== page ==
University of Kentucky alum James Booth has found a perfect combination in statistics and genetics.
A Blackpool, England native, Booth studied at the University of Leeds before coming to the United States to study in the Bluegrass. He earned his undergraduate degree in mathematics and his master’s degree in statistics at Leeds before looking at Ph.D. programs.
“I decided to go to the United States for my graduate program and I really only looked at three universities,” Booth said. Those three were Florida State University, Cornell University and UK.
UK professor Joe Gani was well-known among math and statistics faculty at Leeds and Booth ultimately headed to Kentucky in January 1982.
Booth landed in New York before heading south. “It was the first time I came to America and right away, the difference between New York and Kentucky was a shock,” he said. “They were completely different atmospheres. Kentucky was very friendly. I went to UK because it had such a strong statistics department at the time but then the atmosphere was really a nice addition.”
Booth found the courses he took at UK to be rigorous. “I felt like I got a very good training in statistics,” he said.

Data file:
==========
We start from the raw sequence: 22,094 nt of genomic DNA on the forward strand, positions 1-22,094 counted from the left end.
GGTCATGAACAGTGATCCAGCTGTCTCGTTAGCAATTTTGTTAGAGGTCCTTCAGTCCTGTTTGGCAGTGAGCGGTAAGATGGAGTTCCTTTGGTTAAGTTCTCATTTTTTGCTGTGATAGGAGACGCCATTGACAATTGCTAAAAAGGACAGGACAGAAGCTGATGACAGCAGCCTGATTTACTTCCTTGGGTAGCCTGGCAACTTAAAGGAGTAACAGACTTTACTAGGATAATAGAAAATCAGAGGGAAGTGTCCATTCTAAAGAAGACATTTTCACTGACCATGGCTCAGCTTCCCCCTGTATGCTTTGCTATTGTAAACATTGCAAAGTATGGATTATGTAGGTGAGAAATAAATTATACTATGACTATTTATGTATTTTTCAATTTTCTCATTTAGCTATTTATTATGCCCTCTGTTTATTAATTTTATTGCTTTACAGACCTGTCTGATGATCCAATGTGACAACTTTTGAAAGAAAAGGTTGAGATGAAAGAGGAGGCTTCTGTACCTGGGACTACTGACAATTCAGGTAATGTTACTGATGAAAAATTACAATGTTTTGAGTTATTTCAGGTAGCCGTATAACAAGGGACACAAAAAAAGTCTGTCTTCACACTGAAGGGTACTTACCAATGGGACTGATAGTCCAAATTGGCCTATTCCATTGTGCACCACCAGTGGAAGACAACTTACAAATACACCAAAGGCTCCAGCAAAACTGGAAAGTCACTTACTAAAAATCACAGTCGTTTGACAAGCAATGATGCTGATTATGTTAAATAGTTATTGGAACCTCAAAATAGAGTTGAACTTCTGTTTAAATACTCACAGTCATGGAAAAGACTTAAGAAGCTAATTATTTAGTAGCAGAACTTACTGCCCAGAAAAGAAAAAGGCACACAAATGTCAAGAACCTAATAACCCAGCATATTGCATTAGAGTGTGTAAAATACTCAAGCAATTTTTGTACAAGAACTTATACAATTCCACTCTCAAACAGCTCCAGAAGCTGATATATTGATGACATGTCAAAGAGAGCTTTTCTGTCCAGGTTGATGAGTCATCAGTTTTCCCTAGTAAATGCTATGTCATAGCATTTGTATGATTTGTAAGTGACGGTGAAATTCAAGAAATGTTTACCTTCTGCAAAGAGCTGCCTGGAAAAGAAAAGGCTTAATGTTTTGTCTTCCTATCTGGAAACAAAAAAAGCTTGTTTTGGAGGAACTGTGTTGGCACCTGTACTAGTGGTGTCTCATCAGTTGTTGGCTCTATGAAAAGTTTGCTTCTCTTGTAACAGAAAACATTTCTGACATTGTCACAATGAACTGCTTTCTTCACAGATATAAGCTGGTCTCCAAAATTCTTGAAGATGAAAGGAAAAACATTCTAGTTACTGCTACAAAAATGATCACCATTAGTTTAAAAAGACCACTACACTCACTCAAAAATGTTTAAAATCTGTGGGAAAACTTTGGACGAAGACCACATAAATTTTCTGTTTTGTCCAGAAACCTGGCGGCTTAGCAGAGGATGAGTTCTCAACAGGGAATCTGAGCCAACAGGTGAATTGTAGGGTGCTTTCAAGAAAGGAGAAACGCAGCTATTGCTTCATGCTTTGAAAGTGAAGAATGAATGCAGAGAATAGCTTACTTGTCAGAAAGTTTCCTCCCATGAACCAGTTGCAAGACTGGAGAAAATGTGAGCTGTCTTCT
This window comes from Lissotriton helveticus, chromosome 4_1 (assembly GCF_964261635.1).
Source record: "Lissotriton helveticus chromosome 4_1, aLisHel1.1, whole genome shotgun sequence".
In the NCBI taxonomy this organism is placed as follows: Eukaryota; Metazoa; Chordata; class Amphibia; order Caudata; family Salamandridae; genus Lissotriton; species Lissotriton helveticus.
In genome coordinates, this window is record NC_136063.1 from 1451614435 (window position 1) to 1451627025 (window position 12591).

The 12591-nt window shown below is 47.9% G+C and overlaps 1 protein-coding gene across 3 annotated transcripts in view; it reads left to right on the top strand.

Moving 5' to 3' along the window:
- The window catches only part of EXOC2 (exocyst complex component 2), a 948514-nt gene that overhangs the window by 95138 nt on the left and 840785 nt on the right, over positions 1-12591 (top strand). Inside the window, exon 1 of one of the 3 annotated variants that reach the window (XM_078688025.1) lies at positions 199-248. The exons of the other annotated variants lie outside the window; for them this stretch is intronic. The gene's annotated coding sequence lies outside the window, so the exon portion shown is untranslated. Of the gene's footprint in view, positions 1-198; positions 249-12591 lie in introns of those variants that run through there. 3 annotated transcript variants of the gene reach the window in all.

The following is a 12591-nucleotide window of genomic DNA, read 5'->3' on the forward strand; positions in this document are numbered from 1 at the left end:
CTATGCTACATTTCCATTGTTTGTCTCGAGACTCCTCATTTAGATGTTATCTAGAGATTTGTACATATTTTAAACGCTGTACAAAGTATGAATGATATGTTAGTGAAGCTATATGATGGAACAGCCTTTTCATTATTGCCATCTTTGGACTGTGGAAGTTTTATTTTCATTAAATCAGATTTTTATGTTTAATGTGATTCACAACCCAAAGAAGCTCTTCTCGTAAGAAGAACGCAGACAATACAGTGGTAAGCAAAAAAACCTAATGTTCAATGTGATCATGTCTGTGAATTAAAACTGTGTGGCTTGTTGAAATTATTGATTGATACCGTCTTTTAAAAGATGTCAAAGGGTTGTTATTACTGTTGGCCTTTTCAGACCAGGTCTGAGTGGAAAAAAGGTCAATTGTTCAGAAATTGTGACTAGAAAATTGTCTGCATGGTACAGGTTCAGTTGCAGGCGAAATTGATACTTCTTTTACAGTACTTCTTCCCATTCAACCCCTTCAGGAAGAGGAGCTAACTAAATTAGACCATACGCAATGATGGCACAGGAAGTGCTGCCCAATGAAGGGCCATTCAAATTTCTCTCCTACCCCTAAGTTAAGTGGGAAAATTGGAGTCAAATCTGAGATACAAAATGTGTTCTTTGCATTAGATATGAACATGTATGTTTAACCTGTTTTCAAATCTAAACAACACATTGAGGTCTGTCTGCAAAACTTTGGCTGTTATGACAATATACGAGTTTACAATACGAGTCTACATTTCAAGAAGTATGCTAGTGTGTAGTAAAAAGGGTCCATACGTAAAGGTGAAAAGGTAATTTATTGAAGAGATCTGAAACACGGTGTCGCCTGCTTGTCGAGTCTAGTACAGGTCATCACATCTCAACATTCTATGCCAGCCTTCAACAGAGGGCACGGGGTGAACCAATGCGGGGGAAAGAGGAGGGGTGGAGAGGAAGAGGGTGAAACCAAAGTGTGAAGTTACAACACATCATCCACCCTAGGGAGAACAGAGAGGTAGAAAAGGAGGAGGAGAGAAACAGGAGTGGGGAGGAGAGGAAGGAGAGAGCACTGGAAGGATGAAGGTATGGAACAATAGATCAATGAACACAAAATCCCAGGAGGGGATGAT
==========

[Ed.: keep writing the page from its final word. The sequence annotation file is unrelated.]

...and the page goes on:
He also met his wife while here - on Transylvania University’s campus. “We met on the soccer field,” he said. The couple has three children.
During his last semester at UK, Booth interviewed for just one position at the University of Florida. He was hired right away and began his job as an assistant professor there in 1987 immediately after he graduated from UK. During his 16-year stay there, Booth spent more than two years at the Australian National University studying with Peter Hall.
Near the end of his time in Florida, Booth took a sabbatical in order to spend time at Cornell. In 2004, Cornell offered him a permanent position in the Department of Biological Statistics and Computational Biology.
The department was still relatively new, having been formed in 2000 from what had been known as the biometry department, Booth said.
“It was changed because Cornell wanted to prioritize research in biomedical statistics, particularly in genetics,” Booth, the chair of the department for three years, explained.
“There is a lot of data being generated by all of the new technologies and there is such a need for people who know how to analyze that data,” he said.
Booth still has ties to UK, recently collaborating with Ruriko Yoshida on a paper that focused on contingency tables. It was published in the Journal of Computational and Graphical Statistics.
For students considering careers in math or statistics, there are great prospects in the field of genetic data, Booth said. “Modern technology and computers are generating enormous amounts of data and there is a tremendous need for people to explain and simplify it,” he said. “That’s what my field really does.”
by Sara Cunningham